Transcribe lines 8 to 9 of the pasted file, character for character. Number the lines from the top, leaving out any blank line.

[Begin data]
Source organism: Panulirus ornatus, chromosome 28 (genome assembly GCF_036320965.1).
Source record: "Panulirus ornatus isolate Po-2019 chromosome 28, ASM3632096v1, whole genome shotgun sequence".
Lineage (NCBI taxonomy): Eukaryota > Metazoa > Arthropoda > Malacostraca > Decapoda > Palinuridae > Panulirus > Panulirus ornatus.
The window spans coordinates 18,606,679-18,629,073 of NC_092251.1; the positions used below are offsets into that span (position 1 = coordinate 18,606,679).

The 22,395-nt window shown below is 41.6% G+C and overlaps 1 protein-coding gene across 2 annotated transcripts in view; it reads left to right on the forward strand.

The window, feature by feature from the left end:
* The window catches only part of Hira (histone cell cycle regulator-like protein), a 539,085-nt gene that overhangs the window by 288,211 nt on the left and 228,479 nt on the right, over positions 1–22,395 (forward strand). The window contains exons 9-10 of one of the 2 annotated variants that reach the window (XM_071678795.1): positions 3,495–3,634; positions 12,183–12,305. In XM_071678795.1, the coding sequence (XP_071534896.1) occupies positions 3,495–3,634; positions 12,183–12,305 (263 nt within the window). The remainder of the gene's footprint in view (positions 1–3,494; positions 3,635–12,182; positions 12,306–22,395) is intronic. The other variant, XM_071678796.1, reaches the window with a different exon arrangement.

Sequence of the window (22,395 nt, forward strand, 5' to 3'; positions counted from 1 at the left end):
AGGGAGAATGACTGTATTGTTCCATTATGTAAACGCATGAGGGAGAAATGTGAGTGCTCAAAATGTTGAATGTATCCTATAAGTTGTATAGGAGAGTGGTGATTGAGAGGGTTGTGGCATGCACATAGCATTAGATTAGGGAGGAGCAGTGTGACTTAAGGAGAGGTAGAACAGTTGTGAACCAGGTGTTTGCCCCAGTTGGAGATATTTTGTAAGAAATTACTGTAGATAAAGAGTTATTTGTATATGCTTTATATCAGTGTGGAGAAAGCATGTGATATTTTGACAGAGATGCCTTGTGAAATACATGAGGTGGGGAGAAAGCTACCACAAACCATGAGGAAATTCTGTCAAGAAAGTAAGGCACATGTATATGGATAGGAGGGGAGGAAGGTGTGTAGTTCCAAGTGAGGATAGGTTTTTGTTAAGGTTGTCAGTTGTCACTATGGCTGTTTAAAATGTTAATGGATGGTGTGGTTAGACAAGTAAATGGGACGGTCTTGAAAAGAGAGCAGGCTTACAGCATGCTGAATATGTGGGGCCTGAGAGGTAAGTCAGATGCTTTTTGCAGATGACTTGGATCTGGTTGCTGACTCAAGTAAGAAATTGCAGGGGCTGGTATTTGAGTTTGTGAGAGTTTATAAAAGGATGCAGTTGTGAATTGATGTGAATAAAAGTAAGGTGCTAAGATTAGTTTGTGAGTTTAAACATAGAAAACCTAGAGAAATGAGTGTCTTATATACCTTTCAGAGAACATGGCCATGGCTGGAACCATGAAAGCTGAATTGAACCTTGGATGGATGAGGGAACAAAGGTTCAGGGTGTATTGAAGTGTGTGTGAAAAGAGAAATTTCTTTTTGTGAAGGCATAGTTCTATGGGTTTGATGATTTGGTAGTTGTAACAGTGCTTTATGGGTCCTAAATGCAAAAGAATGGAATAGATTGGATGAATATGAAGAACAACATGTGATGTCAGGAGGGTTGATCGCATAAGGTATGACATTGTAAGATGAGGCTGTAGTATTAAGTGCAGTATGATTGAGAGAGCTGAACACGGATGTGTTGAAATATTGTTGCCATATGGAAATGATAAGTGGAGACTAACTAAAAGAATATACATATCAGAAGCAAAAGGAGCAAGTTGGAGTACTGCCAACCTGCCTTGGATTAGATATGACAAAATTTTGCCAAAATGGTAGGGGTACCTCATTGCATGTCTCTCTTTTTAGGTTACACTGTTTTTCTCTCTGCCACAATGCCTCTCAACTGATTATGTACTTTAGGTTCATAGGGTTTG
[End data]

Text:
Sequence of the window (22,395 nt, forward strand, 5' to 3'; positions counted from 1 at the left end):
AGGGAGAATGACTGTATTGTTCCATTATGTAAACGCATGAGGGAGAAATGTGAGTGCTCAAAATGTTGAATGTATCCTATAAGTTGTATAGGAGAGTGGTGATTGAGAGGGTTGTGGCATGCACATAGCATTAGATTAGGGAGGAGCAGTGTGACTTAAGGAGAGGTAGAACAGTTGTGAACCAGGTGTTTGCCCCAGTTGGAGATATTTTGTAAGAAATTACTGTAGATAAAGAGTTATTTGTATATGCTTTATATCAGTGTGGAGAAAGCATGTGATATTTTGACAGAGATGCCTTGTGAAATACATGAGGTGGGGAGAAAGCTACCACAAACCATGAGGAAATTCTGTCAAGAAAGTAAGGCACATGTATATGGATAGGAGGGGAGGAAGGTGTGTAGTTCCAAGTGAGGATAGGTTTTTGTTAAGGTTGTCAGTTGTCACTATGGCTGTTTAAAATGTTAATGGATGGTGTGGTTAGACAAGTAAATGGGACGGTCTTGAAAAGAGAGCAGGCTTACAGCATGCTGAATATGTGGGGCCTGAGAGGTAAGTCAGATGCTTTTTGCAGATGACTTGGATCTGGTTGCTGACTCAAGTAAGAAATTGCAGGGGCTGGTATTTGAGTTTGTGAGAGTTTATAAAAGGATGCAGTTGTGAATTGATGTGAATAAAAGTAAGGTGCTAAGATTAGTTTGTGAGTTTAAACATAGAAAACCTAGAGAAATGAGTGTCTTATATACCTTTCAGAGAACATGGCCATGGCTGGAACCATGAAAGCTGAATTGAACCTTGGATGGATGAGGGAACAAAGGTTCAGGGTGTATTGAAGTGTGTGTGAAAAGAGAAATTTCTTTTTGTGAAGGCATAGTTCTATGGGTTTGATGATTTGGTAGTTGTAACAGTGCTTTATGGGTCCTAAATGCAAAAGAATGGAATAGATTGGATGAATATGAAGAACAACATGTGATGTCAGGAGGGTTGATCGCATAAGGTATGACATTGTAAGATGAGGCTGTAGTATTAAGTGCAGTATGATTGAGAGAGCTGAACACGGATGTGTTGAAATATTGTTGCCATATGGAAATGATAAGTGGAGACTAACTAAAAGAATATACATATCAGAAGCAAAAGGAGCAAGTTGGAGTACTGCCAACCTGCCTTGGATTAGATATGACAAAATTTTGCCAAAATGGTAGGGGTACCTCATTGCATGTCTCTCTTTTTAGGTTACACTGTTTTTCTCTCTGCCACAATGCCTCTCAACTGATTATGTACTTTAGGTTCATAGGGTTTG